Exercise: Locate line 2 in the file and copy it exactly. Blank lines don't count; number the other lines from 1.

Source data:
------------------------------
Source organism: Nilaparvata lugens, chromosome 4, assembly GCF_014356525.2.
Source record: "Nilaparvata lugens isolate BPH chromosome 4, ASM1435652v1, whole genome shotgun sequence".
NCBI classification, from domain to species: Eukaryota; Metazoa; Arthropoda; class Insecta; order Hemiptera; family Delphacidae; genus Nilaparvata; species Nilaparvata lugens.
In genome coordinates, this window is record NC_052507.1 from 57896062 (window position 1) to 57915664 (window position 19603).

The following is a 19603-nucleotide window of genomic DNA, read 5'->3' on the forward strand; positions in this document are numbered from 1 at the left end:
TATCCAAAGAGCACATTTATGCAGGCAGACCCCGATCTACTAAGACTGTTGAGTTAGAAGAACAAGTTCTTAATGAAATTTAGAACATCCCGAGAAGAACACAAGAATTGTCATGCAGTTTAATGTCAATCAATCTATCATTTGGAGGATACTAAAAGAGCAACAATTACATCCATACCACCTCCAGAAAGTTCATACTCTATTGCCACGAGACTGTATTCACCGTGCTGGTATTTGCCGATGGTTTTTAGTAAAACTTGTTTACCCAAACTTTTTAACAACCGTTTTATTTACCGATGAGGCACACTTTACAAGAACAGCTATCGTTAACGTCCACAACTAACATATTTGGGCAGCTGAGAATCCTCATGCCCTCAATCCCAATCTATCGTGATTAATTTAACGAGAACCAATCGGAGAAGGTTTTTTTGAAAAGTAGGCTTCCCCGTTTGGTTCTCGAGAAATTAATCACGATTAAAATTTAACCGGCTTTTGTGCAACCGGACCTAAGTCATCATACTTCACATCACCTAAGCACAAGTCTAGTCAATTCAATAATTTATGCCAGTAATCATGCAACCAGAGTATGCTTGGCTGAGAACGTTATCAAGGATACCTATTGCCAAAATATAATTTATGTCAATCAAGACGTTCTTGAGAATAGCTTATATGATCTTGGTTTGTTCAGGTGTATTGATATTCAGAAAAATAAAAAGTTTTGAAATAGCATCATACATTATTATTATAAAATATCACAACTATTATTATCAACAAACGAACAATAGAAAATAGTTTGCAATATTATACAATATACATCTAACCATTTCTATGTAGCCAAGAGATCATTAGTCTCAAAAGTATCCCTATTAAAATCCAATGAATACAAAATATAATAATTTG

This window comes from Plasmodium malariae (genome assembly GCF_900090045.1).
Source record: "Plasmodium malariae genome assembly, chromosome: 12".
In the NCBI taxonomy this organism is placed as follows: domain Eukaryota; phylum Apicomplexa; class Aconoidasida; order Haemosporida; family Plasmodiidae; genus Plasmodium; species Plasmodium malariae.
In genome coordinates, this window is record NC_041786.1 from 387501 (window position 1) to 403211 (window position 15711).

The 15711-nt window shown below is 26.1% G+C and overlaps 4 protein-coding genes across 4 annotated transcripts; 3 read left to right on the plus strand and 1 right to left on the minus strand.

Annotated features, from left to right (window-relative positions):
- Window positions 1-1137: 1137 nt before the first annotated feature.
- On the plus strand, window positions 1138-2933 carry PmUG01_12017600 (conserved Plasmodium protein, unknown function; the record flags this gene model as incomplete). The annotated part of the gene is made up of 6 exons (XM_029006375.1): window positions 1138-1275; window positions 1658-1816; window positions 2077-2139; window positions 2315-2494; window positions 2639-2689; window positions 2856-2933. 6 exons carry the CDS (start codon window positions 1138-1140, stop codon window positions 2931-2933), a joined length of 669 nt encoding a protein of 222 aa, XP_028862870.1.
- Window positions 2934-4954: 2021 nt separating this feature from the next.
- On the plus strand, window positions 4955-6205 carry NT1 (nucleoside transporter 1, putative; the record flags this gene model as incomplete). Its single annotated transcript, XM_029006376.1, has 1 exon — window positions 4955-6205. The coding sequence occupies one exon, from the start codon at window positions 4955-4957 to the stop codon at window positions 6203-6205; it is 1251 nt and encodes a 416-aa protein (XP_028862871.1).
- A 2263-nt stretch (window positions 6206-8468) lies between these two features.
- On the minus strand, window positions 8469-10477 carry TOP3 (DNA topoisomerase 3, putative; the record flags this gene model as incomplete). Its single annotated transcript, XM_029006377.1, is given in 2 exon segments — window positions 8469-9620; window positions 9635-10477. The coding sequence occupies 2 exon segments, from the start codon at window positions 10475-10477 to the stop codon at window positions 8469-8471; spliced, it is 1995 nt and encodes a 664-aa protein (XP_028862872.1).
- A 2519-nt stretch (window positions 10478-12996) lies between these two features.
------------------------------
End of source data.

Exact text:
Source record: "Nilaparvata lugens isolate BPH chromosome 4, ASM1435652v1, whole genome shotgun sequence".